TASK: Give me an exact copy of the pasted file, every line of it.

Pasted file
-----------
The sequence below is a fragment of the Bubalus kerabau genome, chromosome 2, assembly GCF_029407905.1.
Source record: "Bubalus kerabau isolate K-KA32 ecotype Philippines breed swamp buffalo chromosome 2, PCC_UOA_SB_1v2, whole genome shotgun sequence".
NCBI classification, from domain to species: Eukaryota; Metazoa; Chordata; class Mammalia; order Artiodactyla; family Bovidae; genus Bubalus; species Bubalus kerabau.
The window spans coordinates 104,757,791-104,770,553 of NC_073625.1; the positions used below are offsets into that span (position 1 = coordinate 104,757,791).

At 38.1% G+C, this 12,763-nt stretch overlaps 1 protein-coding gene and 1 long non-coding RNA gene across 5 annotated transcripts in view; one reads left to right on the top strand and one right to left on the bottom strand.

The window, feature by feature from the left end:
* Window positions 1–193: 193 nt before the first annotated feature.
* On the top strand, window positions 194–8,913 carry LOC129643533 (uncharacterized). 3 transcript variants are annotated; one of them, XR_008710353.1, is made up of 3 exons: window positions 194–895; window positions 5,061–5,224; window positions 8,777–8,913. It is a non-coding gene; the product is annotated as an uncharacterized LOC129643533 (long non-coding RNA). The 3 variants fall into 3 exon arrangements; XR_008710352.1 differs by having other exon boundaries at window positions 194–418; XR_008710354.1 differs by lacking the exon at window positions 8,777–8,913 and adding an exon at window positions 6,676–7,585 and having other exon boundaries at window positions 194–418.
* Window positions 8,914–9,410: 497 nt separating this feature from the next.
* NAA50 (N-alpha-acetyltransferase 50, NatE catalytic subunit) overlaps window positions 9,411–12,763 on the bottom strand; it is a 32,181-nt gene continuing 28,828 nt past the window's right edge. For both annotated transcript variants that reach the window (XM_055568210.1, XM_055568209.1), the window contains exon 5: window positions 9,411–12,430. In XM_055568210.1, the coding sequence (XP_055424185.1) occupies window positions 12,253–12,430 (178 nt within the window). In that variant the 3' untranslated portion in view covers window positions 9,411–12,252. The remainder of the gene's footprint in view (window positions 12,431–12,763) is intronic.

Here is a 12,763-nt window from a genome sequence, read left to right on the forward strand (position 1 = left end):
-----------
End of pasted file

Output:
The sequence below is a fragment of the Bubalus kerabau genome, chromosome 2, assembly GCF_029407905.1.
Source record: "Bubalus kerabau isolate K-KA32 ecotype Philippines breed swamp buffalo chromosome 2, PCC_UOA_SB_1v2, whole genome shotgun sequence".
NCBI classification, from domain to species: Eukaryota; Metazoa; Chordata; class Mammalia; order Artiodactyla; family Bovidae; genus Bubalus; species Bubalus kerabau.
The window spans coordinates 104,757,791-104,770,553 of NC_073625.1; the positions used below are offsets into that span (position 1 = coordinate 104,757,791).

At 38.1% G+C, this 12,763-nt stretch overlaps 1 protein-coding gene and 1 long non-coding RNA gene across 5 annotated transcripts in view; one reads left to right on the top strand and one right to left on the bottom strand.

The window, feature by feature from the left end:
* Window positions 1–193: 193 nt before the first annotated feature.
* On the top strand, window positions 194–8,913 carry LOC129643533 (uncharacterized). 3 transcript variants are annotated; one of them, XR_008710353.1, is made up of 3 exons: window positions 194–895; window positions 5,061–5,224; window positions 8,777–8,913. It is a non-coding gene; the product is annotated as an uncharacterized LOC129643533 (long non-coding RNA). The 3 variants fall into 3 exon arrangements; XR_008710352.1 differs by having other exon boundaries at window positions 194–418; XR_008710354.1 differs by lacking the exon at window positions 8,777–8,913 and adding an exon at window positions 6,676–7,585 and having other exon boundaries at window positions 194–418.
* Window positions 8,914–9,410: 497 nt separating this feature from the next.
* NAA50 (N-alpha-acetyltransferase 50, NatE catalytic subunit) overlaps window positions 9,411–12,763 on the bottom strand; it is a 32,181-nt gene continuing 28,828 nt past the window's right edge. For both annotated transcript variants that reach the window (XM_055568210.1, XM_055568209.1), the window contains exon 5: window positions 9,411–12,430. In XM_055568210.1, the coding sequence (XP_055424185.1) occupies window positions 12,253–12,430 (178 nt within the window). In that variant the 3' untranslated portion in view covers window positions 9,411–12,252. The remainder of the gene's footprint in view (window positions 12,431–12,763) is intronic.

Here is a 12,763-nt window from a genome sequence, read left to right on the forward strand (position 1 = left end):